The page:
Millions of people around the world have learned to draw using the methods outlined in Dr. Betty Edwards’s groundbreaking book Drawing on the Right Side of the Brain. Betty Edwards (born 1926 in San Francisco, California) is an American art teacher.
Edwards's method of drawing and teaching was revolutionary when she published it in 1979. It received an immediate positive response, and is now widely accepted by artists, teachers, and others around the world. Underlying the method is the notion that the brain has two ways of perceiving and processing reality – one verbal and analytic, the other visual and perceptual. Edwards' method advocates suppressing the former in favor of the latter. It focuses on disregarding preconceived notions of what the drawn object should look like, and on individually "seeing". Drawing, says Edwards, has five component skills of perception and drawing:
Edges and lines (includes copying drawings and contour drawing exercises)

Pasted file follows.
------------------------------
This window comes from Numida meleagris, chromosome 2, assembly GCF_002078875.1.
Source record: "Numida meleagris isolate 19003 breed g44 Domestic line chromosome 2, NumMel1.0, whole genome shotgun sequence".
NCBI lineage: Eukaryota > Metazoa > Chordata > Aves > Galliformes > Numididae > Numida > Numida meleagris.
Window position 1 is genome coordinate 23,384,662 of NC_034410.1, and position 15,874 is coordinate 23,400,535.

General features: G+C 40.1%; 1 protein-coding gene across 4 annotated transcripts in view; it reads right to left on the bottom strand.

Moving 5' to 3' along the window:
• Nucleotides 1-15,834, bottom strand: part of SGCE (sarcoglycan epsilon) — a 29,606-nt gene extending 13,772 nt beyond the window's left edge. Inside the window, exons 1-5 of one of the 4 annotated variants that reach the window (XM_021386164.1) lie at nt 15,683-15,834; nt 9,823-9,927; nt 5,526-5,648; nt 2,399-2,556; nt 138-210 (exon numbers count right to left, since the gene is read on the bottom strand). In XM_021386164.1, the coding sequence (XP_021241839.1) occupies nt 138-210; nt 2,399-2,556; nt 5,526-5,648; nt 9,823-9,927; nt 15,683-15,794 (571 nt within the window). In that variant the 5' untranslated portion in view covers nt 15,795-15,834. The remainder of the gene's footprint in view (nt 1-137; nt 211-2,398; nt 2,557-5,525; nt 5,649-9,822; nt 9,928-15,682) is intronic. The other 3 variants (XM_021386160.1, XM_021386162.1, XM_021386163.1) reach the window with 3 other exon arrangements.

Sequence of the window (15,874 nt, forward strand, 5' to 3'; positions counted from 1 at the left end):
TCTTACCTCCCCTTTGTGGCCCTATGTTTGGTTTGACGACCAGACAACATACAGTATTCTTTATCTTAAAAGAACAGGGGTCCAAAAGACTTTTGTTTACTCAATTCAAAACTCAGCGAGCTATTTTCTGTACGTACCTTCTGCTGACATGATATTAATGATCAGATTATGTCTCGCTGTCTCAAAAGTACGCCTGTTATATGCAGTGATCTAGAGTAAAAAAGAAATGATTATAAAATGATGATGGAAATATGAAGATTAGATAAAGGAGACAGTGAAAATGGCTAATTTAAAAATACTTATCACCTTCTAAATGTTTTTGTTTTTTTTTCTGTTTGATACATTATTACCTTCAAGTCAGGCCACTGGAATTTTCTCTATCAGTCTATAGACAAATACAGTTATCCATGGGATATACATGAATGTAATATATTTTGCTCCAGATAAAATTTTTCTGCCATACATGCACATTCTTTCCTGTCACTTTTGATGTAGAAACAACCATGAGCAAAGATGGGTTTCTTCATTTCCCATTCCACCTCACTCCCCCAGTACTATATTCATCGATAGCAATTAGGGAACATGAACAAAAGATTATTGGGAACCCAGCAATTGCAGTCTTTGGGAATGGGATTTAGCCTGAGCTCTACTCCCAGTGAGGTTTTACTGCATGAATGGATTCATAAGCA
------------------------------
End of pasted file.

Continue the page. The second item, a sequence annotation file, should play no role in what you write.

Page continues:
Negative space (i.e. space between items)
Relationships (i.e. perspective and proportion between things)
Light and shadows (shading)
The whole: gestalt which emerges as the first four are taught
I bought the workbook as I was interested to see if I could use these methods to teach my students.
We did the following exercises and I was really surprised at how well they turned out!
This was Grades 7-9 students.
One exercise is a simple observational drawing of the hand holding an object.
First they used a black marker:
Then in pencil
FOCUS: Understanding Relationships: Positive and Negative Spaces:
Try it! https://www.youtube.com/watch?v=ybS_GreHWm4&ab_channel=LeviJones
Exercise One: Drawing Upside Down
One of the exercises in Betty Edwards' wonderful book Drawing on the Right Side of the Brain is to copy a sketch of Picasso's "Portrait of Igor Stravinsky" but draw it upside down. The point of the exercise is to draw what we actually see and to discourage us from om focusing on recognizable shapes that our brain interprets from its stored concept of that shape.
Before you can draw accurately, you have to observe accurately.
One of Ms. Edwards’ teaching methods is to simply flip a picture upside down.
This creates a minor disruption in our left brain’s ability to insert assumptions, “OH THAT’S A FACE!" and we’re more apt to actually SEE the shapes in front of us. And tah dah! Students draw with more accuracy.
These were all drawn upside down!
Another upside down drawing exercise:
"Man Reading the Bible" by Van Gogh